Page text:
Section 15(a) of the Bill prohibits a supplier or a distributor from canceling, failing to renew, or otherwise terminating a distribution agreement unless it has "good cause" for the action.(3) "Good cause" will not exist unless the terminated party: (1) fails to comply with a provision of the agreement that is lawful, reasonable, or nondiscriminatory; (2) is in serious financial difficulty; (3) has been convicted of certain types of crimes; or (4) has failed to act in good faith in performing under the agreement.(4) Section 15(b) prohibits a supplier, unless it has good cause, from failing to renew an agreement on terms then equally available to all of its distributors. In addition, Sections 15(c) and (d) prohibit both suppliers and distributors from waiving compliance with any of the Bill's requirements. In essence, the Bill makes permanent existing agreements between suppliers and distributors for the distribution of wine and spirits in Illinois.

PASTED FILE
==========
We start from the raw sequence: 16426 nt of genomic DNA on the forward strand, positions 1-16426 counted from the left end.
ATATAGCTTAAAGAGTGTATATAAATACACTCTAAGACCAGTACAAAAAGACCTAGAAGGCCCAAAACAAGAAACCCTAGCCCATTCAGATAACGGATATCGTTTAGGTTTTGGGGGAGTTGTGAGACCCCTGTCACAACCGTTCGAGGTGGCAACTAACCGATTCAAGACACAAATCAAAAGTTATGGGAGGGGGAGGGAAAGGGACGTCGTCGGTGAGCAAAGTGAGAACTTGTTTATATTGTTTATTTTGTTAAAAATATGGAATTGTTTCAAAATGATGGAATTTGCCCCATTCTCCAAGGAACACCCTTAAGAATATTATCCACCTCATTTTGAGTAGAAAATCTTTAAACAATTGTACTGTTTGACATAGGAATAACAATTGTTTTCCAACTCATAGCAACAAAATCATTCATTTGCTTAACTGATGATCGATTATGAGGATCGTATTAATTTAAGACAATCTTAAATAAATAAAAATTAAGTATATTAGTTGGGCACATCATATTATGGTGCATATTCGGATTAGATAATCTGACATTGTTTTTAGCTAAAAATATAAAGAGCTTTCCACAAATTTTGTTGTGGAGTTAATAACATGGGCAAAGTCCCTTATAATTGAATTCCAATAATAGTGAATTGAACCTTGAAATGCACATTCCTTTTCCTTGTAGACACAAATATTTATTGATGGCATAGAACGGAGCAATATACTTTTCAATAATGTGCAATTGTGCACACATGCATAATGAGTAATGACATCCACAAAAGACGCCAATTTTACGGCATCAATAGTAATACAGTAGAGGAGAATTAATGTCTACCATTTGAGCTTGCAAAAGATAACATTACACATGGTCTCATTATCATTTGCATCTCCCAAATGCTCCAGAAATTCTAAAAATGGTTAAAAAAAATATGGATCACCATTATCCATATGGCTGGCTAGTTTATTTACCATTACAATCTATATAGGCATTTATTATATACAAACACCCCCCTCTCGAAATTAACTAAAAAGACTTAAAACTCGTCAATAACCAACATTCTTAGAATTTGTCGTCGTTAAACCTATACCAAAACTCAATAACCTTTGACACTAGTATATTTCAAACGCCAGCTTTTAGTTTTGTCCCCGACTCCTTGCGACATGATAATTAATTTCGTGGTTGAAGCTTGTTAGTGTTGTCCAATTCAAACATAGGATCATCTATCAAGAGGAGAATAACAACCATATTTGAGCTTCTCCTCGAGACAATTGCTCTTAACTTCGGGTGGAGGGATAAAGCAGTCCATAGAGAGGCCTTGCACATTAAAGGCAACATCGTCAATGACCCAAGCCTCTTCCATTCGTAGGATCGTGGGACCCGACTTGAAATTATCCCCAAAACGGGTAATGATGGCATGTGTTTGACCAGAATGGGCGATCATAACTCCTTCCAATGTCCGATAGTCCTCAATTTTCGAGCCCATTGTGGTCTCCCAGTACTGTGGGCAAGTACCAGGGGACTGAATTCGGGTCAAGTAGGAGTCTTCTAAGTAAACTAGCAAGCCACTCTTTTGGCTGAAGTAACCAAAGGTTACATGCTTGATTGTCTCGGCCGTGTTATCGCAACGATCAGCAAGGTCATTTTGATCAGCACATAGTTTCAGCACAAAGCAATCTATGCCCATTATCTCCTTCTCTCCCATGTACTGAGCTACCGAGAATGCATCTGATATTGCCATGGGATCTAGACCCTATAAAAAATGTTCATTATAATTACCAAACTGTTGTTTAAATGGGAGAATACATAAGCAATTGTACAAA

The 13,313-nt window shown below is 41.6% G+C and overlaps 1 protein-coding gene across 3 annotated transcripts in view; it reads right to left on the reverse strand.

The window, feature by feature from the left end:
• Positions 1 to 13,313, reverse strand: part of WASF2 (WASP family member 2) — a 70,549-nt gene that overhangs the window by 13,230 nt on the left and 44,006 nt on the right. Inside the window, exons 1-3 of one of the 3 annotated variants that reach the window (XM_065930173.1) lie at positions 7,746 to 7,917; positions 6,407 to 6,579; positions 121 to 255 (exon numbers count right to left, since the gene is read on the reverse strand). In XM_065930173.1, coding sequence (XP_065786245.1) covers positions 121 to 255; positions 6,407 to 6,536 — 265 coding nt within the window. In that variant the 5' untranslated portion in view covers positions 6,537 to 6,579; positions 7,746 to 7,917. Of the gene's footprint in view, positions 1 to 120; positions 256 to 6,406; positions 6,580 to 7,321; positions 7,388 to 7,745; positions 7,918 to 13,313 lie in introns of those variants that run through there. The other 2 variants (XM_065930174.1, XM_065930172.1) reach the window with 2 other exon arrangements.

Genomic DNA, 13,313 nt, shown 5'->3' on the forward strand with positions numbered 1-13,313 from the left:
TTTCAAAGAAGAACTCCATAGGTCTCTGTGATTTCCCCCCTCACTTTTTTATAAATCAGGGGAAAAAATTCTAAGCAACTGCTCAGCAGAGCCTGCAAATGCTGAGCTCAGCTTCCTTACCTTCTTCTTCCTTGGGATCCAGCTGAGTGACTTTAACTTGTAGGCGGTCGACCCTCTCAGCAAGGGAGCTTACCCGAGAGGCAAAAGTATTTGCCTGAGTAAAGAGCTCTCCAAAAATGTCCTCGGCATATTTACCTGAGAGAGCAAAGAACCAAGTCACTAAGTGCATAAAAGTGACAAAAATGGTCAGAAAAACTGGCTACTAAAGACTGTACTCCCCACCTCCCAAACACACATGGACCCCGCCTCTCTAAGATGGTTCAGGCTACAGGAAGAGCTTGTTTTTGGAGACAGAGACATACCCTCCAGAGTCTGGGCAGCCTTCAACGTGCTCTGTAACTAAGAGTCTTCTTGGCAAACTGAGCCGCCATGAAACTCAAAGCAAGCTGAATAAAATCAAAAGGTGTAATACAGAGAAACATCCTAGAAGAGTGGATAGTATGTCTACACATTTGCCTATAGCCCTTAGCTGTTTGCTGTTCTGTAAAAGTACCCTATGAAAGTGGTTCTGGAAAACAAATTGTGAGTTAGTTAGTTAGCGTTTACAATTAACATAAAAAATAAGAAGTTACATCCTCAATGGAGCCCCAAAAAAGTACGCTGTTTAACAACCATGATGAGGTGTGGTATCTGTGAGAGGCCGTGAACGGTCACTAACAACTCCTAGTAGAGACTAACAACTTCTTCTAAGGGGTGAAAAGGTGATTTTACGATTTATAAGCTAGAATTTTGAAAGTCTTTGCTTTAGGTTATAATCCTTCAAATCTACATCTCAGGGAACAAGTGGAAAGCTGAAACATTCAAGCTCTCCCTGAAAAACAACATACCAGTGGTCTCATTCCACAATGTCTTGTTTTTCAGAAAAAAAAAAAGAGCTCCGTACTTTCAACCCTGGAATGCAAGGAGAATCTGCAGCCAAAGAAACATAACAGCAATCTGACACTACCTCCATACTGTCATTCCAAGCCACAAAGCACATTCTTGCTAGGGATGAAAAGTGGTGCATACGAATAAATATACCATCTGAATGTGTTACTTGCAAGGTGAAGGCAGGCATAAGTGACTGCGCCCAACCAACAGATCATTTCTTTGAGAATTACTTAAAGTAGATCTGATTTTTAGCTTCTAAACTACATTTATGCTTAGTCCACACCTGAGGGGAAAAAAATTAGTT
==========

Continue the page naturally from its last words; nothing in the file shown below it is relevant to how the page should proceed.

We are unaware of any evidence establishing the need for this type of legislation. We have seen no evidence suggesting that wine and liquor wholesalers are different from wholesalers in other industries, thus requiring special treatment under state commercial law. These wholesalers provide storage and distribution services that are typical for wholesalers, especially in the food and beverage industries. Nor have we seen anything to indicate that competition is unworkable in the wine and liquor industries or that state policy governing alcohol distribution would require such legislation.(5)
The Bill Is Likely to Make it Difficult for Suppliers to Distribute their Products Efficiently